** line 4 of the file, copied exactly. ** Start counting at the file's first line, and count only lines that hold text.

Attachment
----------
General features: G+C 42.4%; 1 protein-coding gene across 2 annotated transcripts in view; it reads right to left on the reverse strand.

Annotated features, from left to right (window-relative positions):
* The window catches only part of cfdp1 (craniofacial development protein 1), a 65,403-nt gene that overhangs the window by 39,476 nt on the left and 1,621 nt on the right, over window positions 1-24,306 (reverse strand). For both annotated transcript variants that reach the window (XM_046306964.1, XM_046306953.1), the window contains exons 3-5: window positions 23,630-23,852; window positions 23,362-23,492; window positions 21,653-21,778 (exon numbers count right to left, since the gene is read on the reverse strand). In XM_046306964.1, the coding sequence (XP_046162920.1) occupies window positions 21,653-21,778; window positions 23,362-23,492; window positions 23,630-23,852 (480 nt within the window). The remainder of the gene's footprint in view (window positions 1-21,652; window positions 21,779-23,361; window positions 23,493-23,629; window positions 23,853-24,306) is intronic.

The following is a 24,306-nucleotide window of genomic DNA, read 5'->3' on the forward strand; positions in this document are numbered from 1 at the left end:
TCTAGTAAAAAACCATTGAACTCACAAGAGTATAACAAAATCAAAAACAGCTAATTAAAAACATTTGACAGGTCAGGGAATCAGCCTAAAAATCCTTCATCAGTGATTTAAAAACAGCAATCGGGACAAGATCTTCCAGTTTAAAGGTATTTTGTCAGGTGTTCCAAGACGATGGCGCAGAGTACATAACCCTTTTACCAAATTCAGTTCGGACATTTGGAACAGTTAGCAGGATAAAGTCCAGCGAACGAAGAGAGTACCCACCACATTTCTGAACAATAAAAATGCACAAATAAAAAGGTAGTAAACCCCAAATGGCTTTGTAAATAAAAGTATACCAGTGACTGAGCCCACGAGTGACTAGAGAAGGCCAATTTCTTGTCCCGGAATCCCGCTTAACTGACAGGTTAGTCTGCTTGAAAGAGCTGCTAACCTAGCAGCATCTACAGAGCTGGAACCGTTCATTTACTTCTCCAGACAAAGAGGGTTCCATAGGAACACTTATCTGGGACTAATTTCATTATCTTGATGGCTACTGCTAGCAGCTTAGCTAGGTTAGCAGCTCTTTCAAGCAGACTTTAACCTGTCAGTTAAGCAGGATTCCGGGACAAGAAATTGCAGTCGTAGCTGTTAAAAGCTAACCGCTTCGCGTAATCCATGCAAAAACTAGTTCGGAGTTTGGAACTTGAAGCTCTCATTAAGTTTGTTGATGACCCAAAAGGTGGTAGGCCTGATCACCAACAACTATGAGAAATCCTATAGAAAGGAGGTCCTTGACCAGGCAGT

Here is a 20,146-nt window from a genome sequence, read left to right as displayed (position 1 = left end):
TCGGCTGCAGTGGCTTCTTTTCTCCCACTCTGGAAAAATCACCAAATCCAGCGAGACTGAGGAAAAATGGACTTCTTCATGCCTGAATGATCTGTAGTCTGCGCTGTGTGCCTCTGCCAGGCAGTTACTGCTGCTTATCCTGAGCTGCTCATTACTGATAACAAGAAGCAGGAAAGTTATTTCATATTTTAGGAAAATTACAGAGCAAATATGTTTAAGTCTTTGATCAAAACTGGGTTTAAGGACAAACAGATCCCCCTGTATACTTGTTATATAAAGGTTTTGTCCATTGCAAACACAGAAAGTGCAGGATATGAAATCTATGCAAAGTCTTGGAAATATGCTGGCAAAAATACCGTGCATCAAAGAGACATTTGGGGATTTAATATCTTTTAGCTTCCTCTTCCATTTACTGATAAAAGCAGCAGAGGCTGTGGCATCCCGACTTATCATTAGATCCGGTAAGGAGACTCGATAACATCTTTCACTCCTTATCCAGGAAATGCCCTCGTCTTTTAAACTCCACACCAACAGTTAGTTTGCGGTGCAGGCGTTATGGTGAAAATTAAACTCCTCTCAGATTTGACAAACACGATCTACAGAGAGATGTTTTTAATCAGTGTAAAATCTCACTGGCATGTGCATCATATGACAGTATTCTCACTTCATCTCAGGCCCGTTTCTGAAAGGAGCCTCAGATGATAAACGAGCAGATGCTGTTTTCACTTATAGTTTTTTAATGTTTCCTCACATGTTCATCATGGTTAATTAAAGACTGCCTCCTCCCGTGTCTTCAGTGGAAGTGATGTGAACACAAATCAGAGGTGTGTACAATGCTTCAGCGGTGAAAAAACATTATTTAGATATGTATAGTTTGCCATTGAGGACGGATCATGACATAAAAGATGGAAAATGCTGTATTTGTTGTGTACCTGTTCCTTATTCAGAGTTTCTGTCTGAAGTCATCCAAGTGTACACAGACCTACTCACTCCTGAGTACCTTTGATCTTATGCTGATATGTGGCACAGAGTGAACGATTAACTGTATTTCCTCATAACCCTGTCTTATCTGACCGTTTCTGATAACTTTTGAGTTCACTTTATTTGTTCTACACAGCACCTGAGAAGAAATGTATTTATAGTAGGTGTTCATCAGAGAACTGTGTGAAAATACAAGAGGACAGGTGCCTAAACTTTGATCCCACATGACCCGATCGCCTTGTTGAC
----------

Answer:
The following is a 24,306-nucleotide window of genomic DNA, read 5'->3' on the forward strand; positions in this document are numbered from 1 at the left end: